15 of 35 portraits of Iris Murdoch
by Ida Kar
2 1/4 inch square film negative, 1957
Sitterback to top
- Dame (Jean) Iris Murdoch (1919-1999), Novelist and philosopher. Sitter in 35 portraits.
Artistback to top
- Ida Kar (1908-1974), Photographer. Artist or producer associated with 1565 portraits, Sitter in 137 portraits.
This portraitback to top
Kar photographed Murdoch as she worked on the manuscript for The Bell (1958), one of her most popular novels and the first to be influenced by Plato. Murdoch is seen here at Cedar Lodge, Steeple Aston, where she had moved two years before her marriage to writer, critic and fellow Oxford don, John Bayley.
Linked publicationsback to top
- Freestone, Clare (appreciation) Wright, Karen (appreciation), Ida Kar Bohemian Photographer, 2011 (accompanying the exhibition at the National Portrait Gallery from 10 March to 19 June 2011), p. 107 Read entry
Murdoch moved from Dublin to London while still a child and was later educated at Badminton School, Bristol. She graduated with an outstanding first-class degree from Somerville College, Oxford (1942) and studied philosophy at Newnham College, Cambridge (1947-8), before becoming a tutor at Anne's College, Oxford until 1963. Murdoch's first book, Sartre: Romantic Rationalist, was published in 1953 and was followed by her debut novel, Under the Net, a year later. Kar photographed Murdoch as she worked on the manuscript for The Bell (1958), one of her most popular novels and the first to be influenced by Plato (a book on whom can be seen in the foreground). Kar photographed the writer at Cedar Lodge, Steeple Aston, where she had moved two years previously on marrying the author, critic and fellow Oxford don, John Bayley. Murdoch became best known for her novels about political and social questions of good and evil, sexual relationships, morality and the unconscious. Her subsequent novels included A Severed Head (1961), The Unicorn (1963) and the Booker Prize-winning The Sea, The Sea (1978). She was made a Dame in 1987.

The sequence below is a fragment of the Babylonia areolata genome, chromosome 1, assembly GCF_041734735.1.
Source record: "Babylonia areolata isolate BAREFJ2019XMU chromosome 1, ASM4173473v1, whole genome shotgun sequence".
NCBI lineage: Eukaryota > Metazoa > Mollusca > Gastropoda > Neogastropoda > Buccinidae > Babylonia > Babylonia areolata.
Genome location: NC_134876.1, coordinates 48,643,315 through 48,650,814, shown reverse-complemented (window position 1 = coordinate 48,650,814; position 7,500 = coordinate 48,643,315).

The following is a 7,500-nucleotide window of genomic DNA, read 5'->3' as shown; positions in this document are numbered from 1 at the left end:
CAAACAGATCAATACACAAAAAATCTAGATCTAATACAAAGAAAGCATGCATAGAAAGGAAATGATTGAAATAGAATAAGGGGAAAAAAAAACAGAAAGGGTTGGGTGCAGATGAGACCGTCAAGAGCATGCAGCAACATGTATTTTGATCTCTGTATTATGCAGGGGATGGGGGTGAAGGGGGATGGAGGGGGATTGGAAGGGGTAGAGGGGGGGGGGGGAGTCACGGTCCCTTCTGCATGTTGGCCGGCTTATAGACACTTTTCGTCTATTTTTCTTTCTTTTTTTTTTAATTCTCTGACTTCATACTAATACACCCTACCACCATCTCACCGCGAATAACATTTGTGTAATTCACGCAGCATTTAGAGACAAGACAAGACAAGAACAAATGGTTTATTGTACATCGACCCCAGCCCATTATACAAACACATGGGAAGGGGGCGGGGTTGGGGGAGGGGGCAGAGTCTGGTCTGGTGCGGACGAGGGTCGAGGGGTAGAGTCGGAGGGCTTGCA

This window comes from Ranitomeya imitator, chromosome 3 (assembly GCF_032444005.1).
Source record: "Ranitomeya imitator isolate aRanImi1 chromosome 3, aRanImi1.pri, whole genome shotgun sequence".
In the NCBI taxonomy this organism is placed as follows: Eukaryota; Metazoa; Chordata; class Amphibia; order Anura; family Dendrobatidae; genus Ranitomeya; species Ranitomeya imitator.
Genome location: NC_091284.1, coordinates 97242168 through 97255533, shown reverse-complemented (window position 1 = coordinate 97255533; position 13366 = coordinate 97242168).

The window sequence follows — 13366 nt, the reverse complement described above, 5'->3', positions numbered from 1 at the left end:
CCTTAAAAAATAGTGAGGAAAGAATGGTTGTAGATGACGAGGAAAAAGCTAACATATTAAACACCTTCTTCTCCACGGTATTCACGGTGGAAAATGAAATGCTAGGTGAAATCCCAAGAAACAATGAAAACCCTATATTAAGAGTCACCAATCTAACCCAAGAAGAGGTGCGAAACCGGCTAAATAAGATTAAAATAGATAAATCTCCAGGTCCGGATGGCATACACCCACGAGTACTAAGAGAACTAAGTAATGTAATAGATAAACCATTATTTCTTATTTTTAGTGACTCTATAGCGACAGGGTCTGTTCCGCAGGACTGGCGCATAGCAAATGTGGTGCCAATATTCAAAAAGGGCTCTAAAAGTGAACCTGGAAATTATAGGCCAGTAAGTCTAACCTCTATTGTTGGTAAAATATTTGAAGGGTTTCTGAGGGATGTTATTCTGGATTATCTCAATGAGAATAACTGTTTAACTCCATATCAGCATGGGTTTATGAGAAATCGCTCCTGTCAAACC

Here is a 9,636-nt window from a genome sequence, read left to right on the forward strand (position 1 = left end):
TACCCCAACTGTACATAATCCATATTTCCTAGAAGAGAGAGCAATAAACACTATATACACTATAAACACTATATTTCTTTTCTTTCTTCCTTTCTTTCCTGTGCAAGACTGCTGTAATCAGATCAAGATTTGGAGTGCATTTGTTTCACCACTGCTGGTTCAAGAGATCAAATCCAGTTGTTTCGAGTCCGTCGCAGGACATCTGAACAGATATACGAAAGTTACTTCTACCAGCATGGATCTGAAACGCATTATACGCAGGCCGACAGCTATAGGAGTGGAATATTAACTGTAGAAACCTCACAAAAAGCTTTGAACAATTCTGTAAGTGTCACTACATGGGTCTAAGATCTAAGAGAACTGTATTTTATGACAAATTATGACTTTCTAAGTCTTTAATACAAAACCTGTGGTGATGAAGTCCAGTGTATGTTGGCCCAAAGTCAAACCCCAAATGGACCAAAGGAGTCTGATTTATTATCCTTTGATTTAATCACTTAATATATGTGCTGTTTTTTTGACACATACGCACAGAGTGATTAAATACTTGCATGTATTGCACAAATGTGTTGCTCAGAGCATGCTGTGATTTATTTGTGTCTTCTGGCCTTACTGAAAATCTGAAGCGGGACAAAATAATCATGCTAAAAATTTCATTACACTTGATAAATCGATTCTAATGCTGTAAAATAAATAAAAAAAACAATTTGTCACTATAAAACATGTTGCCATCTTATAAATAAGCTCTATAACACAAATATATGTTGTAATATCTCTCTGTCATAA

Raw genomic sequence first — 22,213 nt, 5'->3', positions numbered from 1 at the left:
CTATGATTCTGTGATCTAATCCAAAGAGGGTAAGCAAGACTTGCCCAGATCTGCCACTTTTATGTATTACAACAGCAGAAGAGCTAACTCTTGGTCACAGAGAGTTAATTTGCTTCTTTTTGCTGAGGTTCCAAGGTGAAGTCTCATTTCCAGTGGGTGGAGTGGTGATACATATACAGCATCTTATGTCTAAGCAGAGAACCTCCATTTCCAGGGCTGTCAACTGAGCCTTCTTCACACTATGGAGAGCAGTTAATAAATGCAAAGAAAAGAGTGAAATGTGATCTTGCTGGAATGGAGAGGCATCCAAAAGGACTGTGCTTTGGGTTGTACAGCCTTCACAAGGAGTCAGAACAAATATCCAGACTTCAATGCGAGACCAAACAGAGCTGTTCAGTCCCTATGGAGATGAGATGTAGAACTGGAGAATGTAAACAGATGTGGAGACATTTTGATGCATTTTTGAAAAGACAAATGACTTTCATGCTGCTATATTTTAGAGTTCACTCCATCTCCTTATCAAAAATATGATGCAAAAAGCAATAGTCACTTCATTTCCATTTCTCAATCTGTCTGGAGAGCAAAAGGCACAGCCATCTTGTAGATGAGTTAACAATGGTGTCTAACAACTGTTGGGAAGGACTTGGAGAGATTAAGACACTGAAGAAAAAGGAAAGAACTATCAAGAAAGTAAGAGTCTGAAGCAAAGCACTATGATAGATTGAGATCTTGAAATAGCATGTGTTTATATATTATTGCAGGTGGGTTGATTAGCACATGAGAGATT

- Tinker, Christopher, Speak its Name! - Quotations by and about Gay Men and Women, 2016, p. 177
Placesback to top
- Place made and portrayed: United Kingdom: England, Oxfordshire (sitter's home, Cedar Lodge, Steeple Aston)
Events of 1957back to top
Current affairsHarold Macmillan takes over as Conservative prime minister, manoeuvring Eden out of power after his poor handling of the Suez Crisis the previous year.
The Wolfenden Report recommends that homosexuality should no longer be a criminal offence. It still took ten years, however, before any changes were made to the law on homosexuality with the Sexual Offences Act in 1967.
Art and scienceThe Today Programme is first broadcast on Radio 4. This early morning current affairs programme is known for breaking major stories early, and for its hard-hitting approach and tough interviewing style. Presenters have included: Robert Robinson, Brian Redhead, Libby Purves, Jenni Murray, Sue MacGregor, John Humphrys, Anna Ford and James Naughtie.
InternationalThe Treaty of Rome leads to the formation of the European Economic Community. Officially beginning on 1st January 1958, the EEC established a European Common Market, where goods, services, labour and capital could move freely within the European member countries, and shared policies were agreed for labour, social welfare, agriculture, transport, and foreign trade. The EEC preceded the European Community, and the European Union.
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